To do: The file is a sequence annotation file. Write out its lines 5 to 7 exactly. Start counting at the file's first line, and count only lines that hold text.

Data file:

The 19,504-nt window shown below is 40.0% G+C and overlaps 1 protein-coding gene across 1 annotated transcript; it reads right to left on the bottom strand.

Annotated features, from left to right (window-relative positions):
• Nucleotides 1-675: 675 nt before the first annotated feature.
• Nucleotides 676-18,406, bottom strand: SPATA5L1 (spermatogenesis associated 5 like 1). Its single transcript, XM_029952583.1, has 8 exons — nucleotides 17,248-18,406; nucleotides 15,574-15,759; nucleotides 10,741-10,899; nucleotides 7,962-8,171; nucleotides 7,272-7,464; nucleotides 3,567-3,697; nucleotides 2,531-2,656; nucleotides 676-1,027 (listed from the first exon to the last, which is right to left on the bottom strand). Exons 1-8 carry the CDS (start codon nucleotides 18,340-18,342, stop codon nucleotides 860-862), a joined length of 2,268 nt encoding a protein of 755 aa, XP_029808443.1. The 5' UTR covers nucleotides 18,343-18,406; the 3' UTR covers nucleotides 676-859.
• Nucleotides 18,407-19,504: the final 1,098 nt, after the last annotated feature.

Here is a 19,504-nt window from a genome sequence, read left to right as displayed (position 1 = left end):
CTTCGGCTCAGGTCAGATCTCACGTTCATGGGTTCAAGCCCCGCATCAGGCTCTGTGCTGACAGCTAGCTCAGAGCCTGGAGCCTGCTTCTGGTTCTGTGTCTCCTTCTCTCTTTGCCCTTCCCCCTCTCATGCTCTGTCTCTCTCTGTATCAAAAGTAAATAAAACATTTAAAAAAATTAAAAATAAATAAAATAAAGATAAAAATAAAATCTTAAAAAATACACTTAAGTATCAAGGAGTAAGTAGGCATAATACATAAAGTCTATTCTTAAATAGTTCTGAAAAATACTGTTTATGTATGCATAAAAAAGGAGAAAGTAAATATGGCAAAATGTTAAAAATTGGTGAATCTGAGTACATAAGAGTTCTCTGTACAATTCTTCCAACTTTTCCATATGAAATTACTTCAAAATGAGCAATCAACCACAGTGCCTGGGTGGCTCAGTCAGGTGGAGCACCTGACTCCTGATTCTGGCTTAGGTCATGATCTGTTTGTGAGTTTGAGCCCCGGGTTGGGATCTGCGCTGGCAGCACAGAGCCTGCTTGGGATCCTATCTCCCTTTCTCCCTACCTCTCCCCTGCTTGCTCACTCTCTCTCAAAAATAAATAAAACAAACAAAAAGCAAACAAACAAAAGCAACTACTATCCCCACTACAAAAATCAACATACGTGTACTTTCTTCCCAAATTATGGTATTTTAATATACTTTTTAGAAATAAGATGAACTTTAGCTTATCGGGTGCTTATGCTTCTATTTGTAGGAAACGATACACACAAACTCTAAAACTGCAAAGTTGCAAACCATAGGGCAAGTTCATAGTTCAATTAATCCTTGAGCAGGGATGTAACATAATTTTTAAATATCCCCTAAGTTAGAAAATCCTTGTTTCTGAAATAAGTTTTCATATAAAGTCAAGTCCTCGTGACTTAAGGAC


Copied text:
• Nucleotides 18,407-19,504: the final 1,098 nt, after the last annotated feature.

Here is a 19,504-nt window from a genome sequence, read left to right as displayed (position 1 = left end):
CTTCGGCTCAGGTCAGATCTCACGTTCATGGGTTCAAGCCCCGCATCAGGCTCTGTGCTGACAGCTAGCTCAGAGCCTGGAGCCTGCTTCTGGTTCTGTGTCTCCTTCTCTCTTTGCCCTTCCCCCTCTCATGCTCTGTCTCTCTCTGTATCAAAAGTAAATAAAACATTTAAAAAAATTAAAAATAAATAAAATAAAGATAAAAATAAAATCTTAAAAAATACACTTAAGTATCAAGGAGTAAGTAGGCATAATACATAAAGTCTATTCTTAAATAGTTCTGAAAAATACTGTTTATGTATGCATAAAAAAGGAGAAAGTAAATATGGCAAAATGTTAAAAATTGGTGAATCTGAGTACATAAGAGTTCTCTGTACAATTCTTCCAACTTTTCCATATGAAATTACTTCAAAATGAGCAATCAACCACAGTGCCTGGGTGGCTCAGTCAGGTGGAGCACCTGACTCCTGATTCTGGCTTAGGTCATGATCTGTTTGTGAGTTTGAGCCCCGGGTTGGGATCTGCGCTGGCAGCACAGAGCCTGCTTGGGATCCTATCTCCCTTTCTCCCTACCTCTCCCCTGCTTGCTCACTCTCTCTCAAAAATAAATAAAACAAACAAAAAGCAAACAAACAAAAGCAACTACTATCCCCACTACAAAAATCAACATACGTGTACTTTCTTCCCAAATTATGGTATTTTAATATACTTTTTAGAAATAAGATGAACTTTAGCTTATCGGGTGCTTATGCTTCTATTTGTAGGAAACGATACACACAAACTCTAAAACTGCAAAGTTGCAAACCATAGGGCAAGTTCATAGTTCAATTAATCCTTGAGCAGGGATGTAACATAATTTTTAAATATCCCCTAAGTTAGAAAATCCTTGTTTCTGAAATAAGTTTTCATATAAAGTCAAGTCCTCGTGACTTAAGGAC